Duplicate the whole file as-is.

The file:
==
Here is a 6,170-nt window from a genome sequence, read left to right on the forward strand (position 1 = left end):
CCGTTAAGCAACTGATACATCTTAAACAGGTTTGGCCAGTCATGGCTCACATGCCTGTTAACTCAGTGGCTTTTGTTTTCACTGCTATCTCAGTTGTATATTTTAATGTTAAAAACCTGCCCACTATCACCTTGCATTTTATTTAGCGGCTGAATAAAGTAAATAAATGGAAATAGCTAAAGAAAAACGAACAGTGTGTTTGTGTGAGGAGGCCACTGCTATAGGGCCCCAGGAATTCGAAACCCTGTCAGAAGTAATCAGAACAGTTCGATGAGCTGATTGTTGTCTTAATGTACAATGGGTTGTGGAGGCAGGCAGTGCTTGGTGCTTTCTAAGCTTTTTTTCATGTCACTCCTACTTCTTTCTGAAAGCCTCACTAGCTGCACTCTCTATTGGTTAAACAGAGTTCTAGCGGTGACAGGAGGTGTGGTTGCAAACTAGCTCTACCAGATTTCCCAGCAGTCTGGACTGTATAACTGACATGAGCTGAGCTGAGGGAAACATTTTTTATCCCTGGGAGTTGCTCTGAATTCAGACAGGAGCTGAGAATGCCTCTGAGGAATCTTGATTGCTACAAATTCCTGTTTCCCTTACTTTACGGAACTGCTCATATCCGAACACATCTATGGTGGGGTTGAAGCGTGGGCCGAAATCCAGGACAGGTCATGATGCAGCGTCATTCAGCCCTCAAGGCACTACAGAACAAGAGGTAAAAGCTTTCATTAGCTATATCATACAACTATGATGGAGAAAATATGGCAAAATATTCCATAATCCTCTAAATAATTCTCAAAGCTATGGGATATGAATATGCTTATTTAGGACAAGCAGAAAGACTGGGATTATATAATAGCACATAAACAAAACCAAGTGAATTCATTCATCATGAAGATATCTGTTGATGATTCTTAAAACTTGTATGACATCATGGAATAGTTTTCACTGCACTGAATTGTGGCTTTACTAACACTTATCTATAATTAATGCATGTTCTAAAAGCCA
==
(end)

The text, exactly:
Here is a 6,170-nt window from a genome sequence, read left to right on the forward strand (position 1 = left end):
CCGTTAAGCAACTGATACATCTTAAACAGGTTTGGCCAGTCATGGCTCACATGCCTGTTAACTCAGTGGCTTTTGTTTTCACTGCTATCTCAGTTGTATATTTTAATGTTAAAAACCTGCCCACTATCACCTTGCATTTTATTTAGCGGCTGAATAAAGTAAATAAATGGAAATAGCTAAAGAAAAACGAACAGTGTGTTTGTGTGAGGAGGCCACTGCTATAGGGCCCCAGGAATTCGAAACCCTGTCAGAAGTAATCAGAACAGTTCGATGAGCTGATTGTTGTCTTAATGTACAATGGGTTGTGGAGGCAGGCAGTGCTTGGTGCTTTCTAAGCTTTTTTTCATGTCACTCCTACTTCTTTCTGAAAGCCTCACTAGCTGCACTCTCTATTGGTTAAACAGAGTTCTAGCGGTGACAGGAGGTGTGGTTGCAAACTAGCTCTACCAGATTTCCCAGCAGTCTGGACTGTATAACTGACATGAGCTGAGCTGAGGGAAACATTTTTTATCCCTGGGAGTTGCTCTGAATTCAGACAGGAGCTGAGAATGCCTCTGAGGAATCTTGATTGCTACAAATTCCTGTTTCCCTTACTTTACGGAACTGCTCATATCCGAACACATCTATGGTGGGGTTGAAGCGTGGGCCGAAATCCAGGACAGGTCATGATGCAGCGTCATTCAGCCCTCAAGGCACTACAGAACAAGAGGTAAAAGCTTTCATTAGCTATATCATACAACTATGATGGAGAAAATATGGCAAAATATTCCATAATCCTCTAAATAATTCTCAAAGCTATGGGATATGAATATGCTTATTTAGGACAAGCAGAAAGACTGGGATTATATAATAGCACATAAACAAAACCAAGTGAATTCATTCATCATGAAGATATCTGTTGATGATTCTTAAAACTTGTATGACATCATGGAATAGTTTTCACTGCACTGAATTGTGGCTTTACTAACACTTATCTATAATTAATGCATGTTCTAAAAGCCA